Desperate to find an alternative theoretical basis to Lenin’s theory, Callinicos even tries to draw in Benedict Anderson’s theory of nationalism as an “imagined community”. Despite Anderson’s own wish to distinguish between racism and nationalism, Callinicos claims that Anderson’s description of nationalism—“a deep horizontal comradeship transcending actual inequality and exploitation”—is applicable to modern racism.

It might well be—but only as a description of ideas, as a tool for understanding the psychology of modern racism. Neither Anderson’s theory, nor the idea of a “psychological wage” provides a materialist explanation of the roots of white workers’ racism. It is an explanation which says ideas determine material reality, not the other way round.

However there is a germ of truth within Du Bois’ theory of the “public and psychological wage” and, when we examine it, it supports the Leninist view of the labour aristocracy and the material roots of racism.

The “psychological wage” could not stick if it was mere trickery. There has to be some material basis for it. This, presumably, is what Du Bois means by the “public” wage for poor whites in the southern USA. This “public” wage is described over and over again in the books, films and music of black Americans. White workers could use bars, swimming pools, public transport, cafes and cinemas from which black workers were barred.

To say that white workers’ wages are depressed by class divisions is not the same as to say they do not derive immediate material privileges from those divisions. It is precisely the threat to those short-term privileges which winds up racist workers and drives them into the arms of open racist politicians—from Alabama to the Isle of Dogs.

The benefits we are talking about are relative and temporary: white workers receive better wages but that is no use when you lose your job. On the Isle of Dogs white workers fought for preferential treatment—but even the best houses available were in poor condition.

The differences are of course not as great as the differences between the working class and the ruling class. But they do produce divisions between white workers and black workers, just as they do between men and women, and they are based in a real, material stratification of the working class, not only on ideas that the bosses put in our heads.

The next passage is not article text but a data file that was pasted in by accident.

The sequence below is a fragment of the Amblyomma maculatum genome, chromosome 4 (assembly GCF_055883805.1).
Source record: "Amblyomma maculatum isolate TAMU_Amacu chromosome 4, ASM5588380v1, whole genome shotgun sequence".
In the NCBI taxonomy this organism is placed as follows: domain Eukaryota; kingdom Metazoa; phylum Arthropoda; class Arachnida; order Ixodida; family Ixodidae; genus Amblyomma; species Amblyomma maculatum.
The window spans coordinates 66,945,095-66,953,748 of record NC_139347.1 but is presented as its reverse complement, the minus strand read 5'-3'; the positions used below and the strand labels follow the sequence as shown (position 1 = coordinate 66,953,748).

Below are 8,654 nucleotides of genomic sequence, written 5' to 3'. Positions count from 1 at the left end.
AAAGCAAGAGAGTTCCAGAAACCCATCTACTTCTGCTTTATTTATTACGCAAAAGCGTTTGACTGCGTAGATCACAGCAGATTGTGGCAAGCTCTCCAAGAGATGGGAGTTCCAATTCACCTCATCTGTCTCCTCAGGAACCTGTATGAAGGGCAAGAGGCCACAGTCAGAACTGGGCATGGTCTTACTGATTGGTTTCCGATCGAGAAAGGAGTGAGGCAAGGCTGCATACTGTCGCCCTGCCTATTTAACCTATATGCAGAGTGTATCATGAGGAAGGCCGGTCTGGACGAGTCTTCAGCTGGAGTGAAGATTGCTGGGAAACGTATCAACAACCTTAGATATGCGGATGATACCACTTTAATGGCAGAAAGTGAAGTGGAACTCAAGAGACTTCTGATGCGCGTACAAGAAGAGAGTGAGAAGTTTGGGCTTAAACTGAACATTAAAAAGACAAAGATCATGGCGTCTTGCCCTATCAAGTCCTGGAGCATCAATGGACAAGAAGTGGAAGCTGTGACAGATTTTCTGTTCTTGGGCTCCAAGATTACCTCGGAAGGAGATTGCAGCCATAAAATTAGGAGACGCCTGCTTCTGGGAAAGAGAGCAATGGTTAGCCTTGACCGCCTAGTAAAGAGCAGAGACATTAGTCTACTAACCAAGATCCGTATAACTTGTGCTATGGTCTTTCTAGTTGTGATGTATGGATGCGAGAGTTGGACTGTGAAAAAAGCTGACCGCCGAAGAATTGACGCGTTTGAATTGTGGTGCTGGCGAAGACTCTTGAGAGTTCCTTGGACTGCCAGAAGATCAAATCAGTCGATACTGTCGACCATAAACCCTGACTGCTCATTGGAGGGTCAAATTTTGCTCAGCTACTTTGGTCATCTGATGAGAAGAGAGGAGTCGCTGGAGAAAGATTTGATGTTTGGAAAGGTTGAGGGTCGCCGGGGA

These relative privileges, these temporary benefits do not alter the fact that it is in the material interest of all workers to fight all forms of oppression.

But simply to assert that without first recognising the differential effects of that oppression is crude and abstract, denying the real experience of black and white workers.

SWP members, when they hear Cliff and Callinicos assert “we are the real Marxists, the real Leninists”, should reflect on the implications of the SWP’s theory of racial oppression.

The SWP want to deny that some white workers gain short term benefits from racism, just as they deny that some male workers gain from the oppression of women.

Ultimately we are left with the assertion that there is no material reason for workers’ racism other than “competition”. This leads them a step further—if we abandon Lenin’s idea of a labour aristocracy based on crumbs from the table of imperialist super-profits, then we are left with no material reason for reformism either.

Racism thrives on the nationalist poison generated by imperialism. The international system, which drags millions of workers from Asia, Africa and the Caribbean to work in the imperialist heartlands, also creates their systematic oppression within those heartlands.

White working class racism is perpetuated, yes, by a “public and psychological wage”, but that in turn is rooted in real short term advantages for some white workers. It is perpetuated by today’s labour aristocrats and “petit-bourgeoisified” sections of the working class, such as well paid office workers and skilled tradesmen.

But the working class has no strategic interest in racism. The workers of the Isle of Dogs have been weakened in their ability to fight their real enemies, the bosses, by the racism which has flourished there. As long as they remain divided, housing, employment and education will get worse for all—not better.

Revolutionary socialists have to build a united party and a united fight, involving black and white workers. But we have to do so using a strategy based on a correct understanding of reality. If we understand racism’s roots in imperialism, national chauvinism and reformist opportunism, we can do it and we will win. But by rejecting that Leninist theory out of hand, the SWP turn their backs on reality, and will fail.

Class & Community: A.Sivanandan
The name of Ambalavaner Sivanandan is not familiar to many on the British left. It should be. He has become the most influential black political thinker in Britain. His writings have shaped the outlook of a whole layer of black activists.

Sivanandan is a long time scourge of the British left on the question of black struggles against oppression. When Sivanandan derides the “white left” for its tendency “to view working class racism as an aberration” (Race and Class Vol. 35, 1994) he hits the mark as far as the two largest far left organisations, Militant and the SWP, are concerned.